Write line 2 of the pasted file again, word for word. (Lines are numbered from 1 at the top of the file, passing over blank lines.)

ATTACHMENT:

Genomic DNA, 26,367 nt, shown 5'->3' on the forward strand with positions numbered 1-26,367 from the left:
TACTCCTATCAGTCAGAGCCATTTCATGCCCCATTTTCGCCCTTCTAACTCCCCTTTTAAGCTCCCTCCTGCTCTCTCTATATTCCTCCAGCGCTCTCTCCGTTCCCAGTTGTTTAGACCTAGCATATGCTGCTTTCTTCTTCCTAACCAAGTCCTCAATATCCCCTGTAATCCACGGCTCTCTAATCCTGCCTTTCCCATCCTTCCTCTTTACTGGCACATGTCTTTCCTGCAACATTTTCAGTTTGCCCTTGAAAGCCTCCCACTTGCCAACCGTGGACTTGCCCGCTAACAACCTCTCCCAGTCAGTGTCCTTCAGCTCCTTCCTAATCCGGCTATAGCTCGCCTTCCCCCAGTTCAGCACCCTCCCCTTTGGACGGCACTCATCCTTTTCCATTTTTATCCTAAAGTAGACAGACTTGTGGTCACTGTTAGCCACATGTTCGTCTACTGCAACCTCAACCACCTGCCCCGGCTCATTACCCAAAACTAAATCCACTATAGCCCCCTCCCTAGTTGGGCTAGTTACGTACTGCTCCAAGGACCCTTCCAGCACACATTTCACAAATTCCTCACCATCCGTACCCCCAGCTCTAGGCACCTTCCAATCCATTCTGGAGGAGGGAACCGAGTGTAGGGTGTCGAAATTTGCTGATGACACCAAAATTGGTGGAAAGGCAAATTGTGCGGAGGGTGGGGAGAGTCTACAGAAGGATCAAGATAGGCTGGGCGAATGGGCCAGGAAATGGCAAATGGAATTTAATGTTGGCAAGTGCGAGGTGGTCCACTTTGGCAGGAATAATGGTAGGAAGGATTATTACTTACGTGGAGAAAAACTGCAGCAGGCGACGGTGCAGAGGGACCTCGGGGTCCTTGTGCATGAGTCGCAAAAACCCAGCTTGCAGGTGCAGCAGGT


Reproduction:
TACTCCTATCAGTCAGAGCCATTTCATGCCCCATTTTCGCCCTTCTAACTCCCCTTTTAAGCTCCCTCCTGCTCTCTCTATATTCCTCCAGCGCTCTCTCCGTTCCCAGTTGTTTAGACCTAGCATATGCTGCTTTCTTCTTCCTAACCAAGTCCTCAATATCCCCTGTAATCCACGGCTCTCTAATCCTGCCTTTCCCATCCTTCCTCTTTACTGGCACATGTCTTTCCTGCAACATTTTCAGTTTGCCCTTGAAAGCCTCCCACTTGCCAACCGTGGACTTGCCCGCTAACAACCTCTCCCAGTCAGTGTCCTTCAGCTCCTTCCTAATCCGGCTATAGCTCGCCTTCCCCCAGTTCAGCACCCTCCCCTTTGGACGGCACTCATCCTTTTCCATTTTTATCCTAAAGTAGACAGACTTGTGGTCACTGTTAGCCACATGTTCGTCTACTGCAACCTCAACCACCTGCCCCGGCTCATTACCCAAAACTAAATCCACTATAGCCCCCTCCCTAGTTGGGCTAGTTACGTACTGCTCCAAGGACCCTTCCAGCACACATTTCACAAATTCCTCACCATCCGTACCCCCAGCTCTAGGCACCTTCCAATCCATTCTGGAGGAGGGAACCGAGTGTAGGGTGTCGAAATTTGCTGATGACACCAAAATTGGTGGAAAGGCAAATTGTGCGGAGGGTGGGGAGAGTCTACAGAAGGATCAAGATAGGCTGGGCGAATGGGCCAGGAAATGGCAAATGGAATTTAATGTTGGCAAGTGCGAGGTGGTCCACTTTGGCAGGAATAATGGTAGGAAGGATTATTACTTACGTGGAGAAAAACTGCAGCAGGCGACGGTGCAGAGGGACCTCGGGGTCCTTGTGCATGAGTCGCAAAAACCCAGCTTGCAGGTGCAGCAGGT